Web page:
# how can I extract the mantissa of a double

I would like to store in a variable the mantisssa of a double

I have post a code to get the binary representation of a double : click here

What should I change to isolate the mantissa

In <math.h>

double frexp (double value, int *exp)


decompose VALUE in exponent and mantissa.

double ldexp (double value, int exp)


does the reverse.

To get an integer value, you have to multiply the result of frexp by FLT_RADIX exponent DBL_MANT_DIG (those are availble in <float.h>. To store that in an integer variable, you also need to find an adequate type (often a 64 bits type)

If you want to handle the 128 bits long double some implementations provide, you need C99 frexpl to do the splitting and then you probably don't have an adequate integer type to store the full result.

• That doesn't really give the mantissa as a bit pattern (integer), but then again the OP didn't specifically ask for it so ok... – user541686 Apr 15 '11 at 7:22
• @Mehrdad: This extracts the mantissa as a double, but if you multiply it by 1L<<53 (or maybe 1L<<54), you're guaranteed to get an integral value, at which point you can safely convert to int64_t. – Oliver Charlesworth Apr 15 '11 at 7:34
• @Oli: The only argument against that is slowness (assuming this is time-critical) but yeah, I guess that would work. – user541686 Apr 15 '11 at 7:40
• It's not particularly slow, and ldexp or similar can do the multiplication by a power of 2 at essentially zero cost. – R.. GitHub STOP HELPING ICE Sep 25 '11 at 1:11
• Is there an inverse function to that? – panzi Aug 25 '13 at 4:26

Many Linux systems have /usr/include/ieee754.h which defines bitfields for IEEE-format float, double and long double: you could trivially "port" it if necessary.

The code here is a bit dangerous in terms of portability, but here it is...

#include <cstdint>

float myFloat = 100;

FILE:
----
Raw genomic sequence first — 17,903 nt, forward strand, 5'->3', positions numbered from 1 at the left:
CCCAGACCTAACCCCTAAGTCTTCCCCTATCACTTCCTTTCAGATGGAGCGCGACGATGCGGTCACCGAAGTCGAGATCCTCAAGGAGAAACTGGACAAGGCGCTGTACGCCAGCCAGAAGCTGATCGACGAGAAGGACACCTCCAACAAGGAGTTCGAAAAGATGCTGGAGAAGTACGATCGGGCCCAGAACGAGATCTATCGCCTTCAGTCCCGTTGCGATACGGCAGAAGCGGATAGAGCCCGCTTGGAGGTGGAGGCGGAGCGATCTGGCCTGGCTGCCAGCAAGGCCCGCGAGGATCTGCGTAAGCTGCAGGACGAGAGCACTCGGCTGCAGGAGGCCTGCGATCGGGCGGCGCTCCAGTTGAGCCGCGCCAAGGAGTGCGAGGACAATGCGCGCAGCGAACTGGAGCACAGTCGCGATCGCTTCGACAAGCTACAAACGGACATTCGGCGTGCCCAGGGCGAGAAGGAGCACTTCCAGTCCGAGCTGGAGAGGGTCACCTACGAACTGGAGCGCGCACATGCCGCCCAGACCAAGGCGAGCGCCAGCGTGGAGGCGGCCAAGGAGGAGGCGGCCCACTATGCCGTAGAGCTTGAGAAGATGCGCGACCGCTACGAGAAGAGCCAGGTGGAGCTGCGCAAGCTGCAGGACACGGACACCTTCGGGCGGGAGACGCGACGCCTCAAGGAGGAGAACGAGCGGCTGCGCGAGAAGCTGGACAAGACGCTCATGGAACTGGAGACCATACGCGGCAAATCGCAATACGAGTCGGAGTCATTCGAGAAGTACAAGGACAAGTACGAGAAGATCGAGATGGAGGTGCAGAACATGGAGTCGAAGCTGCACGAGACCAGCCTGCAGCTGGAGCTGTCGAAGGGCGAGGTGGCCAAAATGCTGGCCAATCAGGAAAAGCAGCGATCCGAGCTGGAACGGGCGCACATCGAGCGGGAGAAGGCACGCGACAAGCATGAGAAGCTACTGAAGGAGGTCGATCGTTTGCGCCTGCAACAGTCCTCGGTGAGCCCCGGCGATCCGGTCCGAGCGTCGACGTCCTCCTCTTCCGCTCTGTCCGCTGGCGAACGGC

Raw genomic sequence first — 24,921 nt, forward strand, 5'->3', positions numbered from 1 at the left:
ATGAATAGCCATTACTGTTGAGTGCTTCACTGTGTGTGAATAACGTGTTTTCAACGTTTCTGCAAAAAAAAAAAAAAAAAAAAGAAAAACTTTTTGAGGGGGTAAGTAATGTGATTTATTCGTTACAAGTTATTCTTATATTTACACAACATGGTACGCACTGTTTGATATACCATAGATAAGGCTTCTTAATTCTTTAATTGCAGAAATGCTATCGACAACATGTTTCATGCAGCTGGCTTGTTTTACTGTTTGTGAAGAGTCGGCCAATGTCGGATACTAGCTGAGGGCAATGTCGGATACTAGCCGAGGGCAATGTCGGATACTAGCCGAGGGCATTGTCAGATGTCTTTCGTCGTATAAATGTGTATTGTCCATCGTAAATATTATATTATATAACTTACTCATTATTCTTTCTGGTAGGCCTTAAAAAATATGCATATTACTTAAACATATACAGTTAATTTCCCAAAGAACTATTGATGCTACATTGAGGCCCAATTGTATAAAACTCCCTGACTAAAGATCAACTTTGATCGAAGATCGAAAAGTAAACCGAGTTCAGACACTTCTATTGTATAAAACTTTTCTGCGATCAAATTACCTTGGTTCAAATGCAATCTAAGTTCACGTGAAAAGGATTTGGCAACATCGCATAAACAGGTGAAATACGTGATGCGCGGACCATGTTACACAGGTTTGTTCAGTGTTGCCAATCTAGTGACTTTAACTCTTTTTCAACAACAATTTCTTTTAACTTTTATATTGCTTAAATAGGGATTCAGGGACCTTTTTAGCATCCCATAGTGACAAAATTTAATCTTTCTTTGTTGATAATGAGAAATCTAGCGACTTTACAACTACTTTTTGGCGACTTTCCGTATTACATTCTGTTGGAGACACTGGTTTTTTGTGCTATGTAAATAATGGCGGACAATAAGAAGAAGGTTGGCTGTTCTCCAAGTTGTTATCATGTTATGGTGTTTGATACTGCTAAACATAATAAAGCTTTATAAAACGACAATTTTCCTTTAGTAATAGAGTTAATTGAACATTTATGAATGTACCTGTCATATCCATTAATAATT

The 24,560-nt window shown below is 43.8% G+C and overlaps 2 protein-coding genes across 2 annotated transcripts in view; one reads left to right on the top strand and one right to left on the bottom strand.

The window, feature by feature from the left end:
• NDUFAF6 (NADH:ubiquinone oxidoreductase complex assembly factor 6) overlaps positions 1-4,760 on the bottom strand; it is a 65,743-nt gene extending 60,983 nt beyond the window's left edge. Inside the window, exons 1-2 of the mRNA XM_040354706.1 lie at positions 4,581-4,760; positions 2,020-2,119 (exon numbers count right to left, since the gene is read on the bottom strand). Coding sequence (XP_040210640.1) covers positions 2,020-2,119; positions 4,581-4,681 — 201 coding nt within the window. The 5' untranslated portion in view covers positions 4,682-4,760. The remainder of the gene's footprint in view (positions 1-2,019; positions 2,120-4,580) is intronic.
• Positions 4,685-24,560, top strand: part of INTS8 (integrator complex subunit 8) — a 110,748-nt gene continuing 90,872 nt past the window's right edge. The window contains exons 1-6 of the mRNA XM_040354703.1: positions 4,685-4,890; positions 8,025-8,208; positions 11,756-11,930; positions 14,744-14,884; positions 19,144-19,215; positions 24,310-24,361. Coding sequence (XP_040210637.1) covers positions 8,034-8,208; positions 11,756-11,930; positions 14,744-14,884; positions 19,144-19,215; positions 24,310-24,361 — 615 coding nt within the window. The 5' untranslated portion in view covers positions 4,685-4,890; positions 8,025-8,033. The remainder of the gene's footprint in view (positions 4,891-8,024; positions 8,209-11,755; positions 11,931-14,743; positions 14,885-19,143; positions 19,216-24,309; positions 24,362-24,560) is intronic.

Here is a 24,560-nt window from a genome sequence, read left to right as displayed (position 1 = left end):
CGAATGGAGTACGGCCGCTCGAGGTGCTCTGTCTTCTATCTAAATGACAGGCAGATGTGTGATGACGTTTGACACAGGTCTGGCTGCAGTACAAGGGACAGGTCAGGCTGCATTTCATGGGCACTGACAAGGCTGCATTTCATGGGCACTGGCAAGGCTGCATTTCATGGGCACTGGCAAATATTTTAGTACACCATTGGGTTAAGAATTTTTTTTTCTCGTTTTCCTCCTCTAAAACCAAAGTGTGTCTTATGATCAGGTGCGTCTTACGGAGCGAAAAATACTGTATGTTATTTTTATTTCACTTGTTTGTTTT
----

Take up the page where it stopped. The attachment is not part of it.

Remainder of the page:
int32_t mantissa1 =
reinterpret_cast<int32_t&>(myFloat) & (((int32_t)1 << 24) - 1);

double myDouble = 100;
int64_t mantissa2 =
reinterpret_cast<int64_t&>(myDouble) & (((int64_t)1 << 53) - 1);

• Original poster asked for double. – Jan Hudec Apr 15 '11 at 6:11
• @Jan: Oops, it said float in the title... I'll change it – user541686 Apr 15 '11 at 6:12
• @Mehrdad : Easier to use cstdint's uint32_t and uint64_t and eliminate half of the assumptions. – ildjarn Apr 15 '11 at 6:16
• @ildjarn: I thought about that at first but didn't bother, since I wasn't sure if it would be useful considering that I wasn't sure if sizeof(float) == 4 anyway. But I'll change it, okay. – user541686 Apr 15 '11 at 6:17
• @Mehrdad : Any platform with unusual sized types probably won't have cstdint anyway :-P – ildjarn Apr 15 '11 at 6:20

A stringify tokenizing approach:



#include <string.h>
#include <stdio.h>

long double example=(-10000.0/7.0);

long long ldoubtollmant(long double num)
{ char stackdump1={'\0'};
char *dump1=&stackdump1;
char stackdump2={'\0'};
char *dump2=&stackdump2;
snprintf(dump1,100,"%.15Le",num);
char *next1=dump1;
next1=strtok(dump1,"e");
char *next2=NULL;
strtok_r(next1,".",&next2);
snprintf(dump2,100,"%s%s",dump1,next2);
return atoll(dump2);}

short int ldoubtoshexp(long double num)
{ char stackdump1={'\0'};
char *dump1=&stackdump1;
snprintf(dump1,100,"%.15Le",num);
char *next1=NULL;
strtok_r(dump1,"e",&next1);
return (short int)atoi(next1);}

int main(int argc,char *argv[])
{ printf("\n%lld",ldoubtollmant(example));
printf("\n%hd",ldoubtoshexp(example));}